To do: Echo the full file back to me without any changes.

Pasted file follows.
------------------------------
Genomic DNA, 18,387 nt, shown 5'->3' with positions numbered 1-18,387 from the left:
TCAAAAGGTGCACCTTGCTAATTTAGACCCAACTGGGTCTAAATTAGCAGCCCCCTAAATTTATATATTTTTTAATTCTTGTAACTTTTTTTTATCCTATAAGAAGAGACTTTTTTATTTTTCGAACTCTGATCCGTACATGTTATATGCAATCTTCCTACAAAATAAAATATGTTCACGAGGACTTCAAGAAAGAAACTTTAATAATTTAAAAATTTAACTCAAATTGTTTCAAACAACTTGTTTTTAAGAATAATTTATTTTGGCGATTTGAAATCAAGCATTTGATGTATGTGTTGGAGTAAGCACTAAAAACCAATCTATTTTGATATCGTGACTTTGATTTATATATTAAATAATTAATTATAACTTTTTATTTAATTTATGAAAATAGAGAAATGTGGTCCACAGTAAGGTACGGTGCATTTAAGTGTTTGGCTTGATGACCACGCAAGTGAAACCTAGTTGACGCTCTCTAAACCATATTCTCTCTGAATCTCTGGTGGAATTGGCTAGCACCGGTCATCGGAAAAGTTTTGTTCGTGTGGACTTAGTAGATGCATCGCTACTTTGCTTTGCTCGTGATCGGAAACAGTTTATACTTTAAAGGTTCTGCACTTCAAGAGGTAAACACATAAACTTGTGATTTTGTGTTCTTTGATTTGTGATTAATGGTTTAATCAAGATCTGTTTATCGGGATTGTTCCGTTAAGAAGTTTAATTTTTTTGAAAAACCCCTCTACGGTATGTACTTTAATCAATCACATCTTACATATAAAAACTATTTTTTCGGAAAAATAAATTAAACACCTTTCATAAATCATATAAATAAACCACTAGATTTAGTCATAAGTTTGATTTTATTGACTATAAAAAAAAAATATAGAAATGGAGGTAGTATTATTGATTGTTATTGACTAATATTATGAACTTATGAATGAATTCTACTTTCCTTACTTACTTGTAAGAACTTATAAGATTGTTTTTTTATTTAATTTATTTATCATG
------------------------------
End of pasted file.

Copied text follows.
Genomic DNA, 18,387 nt, shown 5'->3' with positions numbered 1-18,387 from the left:
TCAAAAGGTGCACCTTGCTAATTTAGACCCAACTGGGTCTAAATTAGCAGCCCCCTAAATTTATATATTTTTTAATTCTTGTAACTTTTTTTTATCCTATAAGAAGAGACTTTTTTATTTTTCGAACTCTGATCCGTACATGTTATATGCAATCTTCCTACAAAATAAAATATGTTCACGAGGACTTCAAGAAAGAAACTTTAATAATTTAAAAATTTAACTCAAATTGTTTCAAACAACTTGTTTTTAAGAATAATTTATTTTGGCGATTTGAAATCAAGCATTTGATGTATGTGTTGGAGTAAGCACTAAAAACCAATCTATTTTGATATCGTGACTTTGATTTATATATTAAATAATTAATTATAACTTTTTATTTAATTTATGAAAATAGAGAAATGTGGTCCACAGTAAGGTACGGTGCATTTAAGTGTTTGGCTTGATGACCACGCAAGTGAAACCTAGTTGACGCTCTCTAAACCATATTCTCTCTGAATCTCTGGTGGAATTGGCTAGCACCGGTCATCGGAAAAGTTTTGTTCGTGTGGACTTAGTAGATGCATCGCTACTTTGCTTTGCTCGTGATCGGAAACAGTTTATACTTTAAAGGTTCTGCACTTCAAGAGGTAAACACATAAACTTGTGATTTTGTGTTCTTTGATTTGTGATTAATGGTTTAATCAAGATCTGTTTATCGGGATTGTTCCGTTAAGAAGTTTAATTTTTTTGAAAAACCCCTCTACGGTATGTACTTTAATCAATCACATCTTACATATAAAAACTATTTTTTCGGAAAAATAAATTAAACACCTTTCATAAATCATATAAATAAACCACTAGATTTAGTCATAAGTTTGATTTTATTGACTATAAAAAAAAAATATAGAAATGGAGGTAGTATTATTGATTGTTATTGACTAATATTATGAACTTATGAATGAATTCTACTTTCCTTACTTACTTGTAAGAACTTATAAGATTGTTTTTTTATTTAATTTATTTATCATG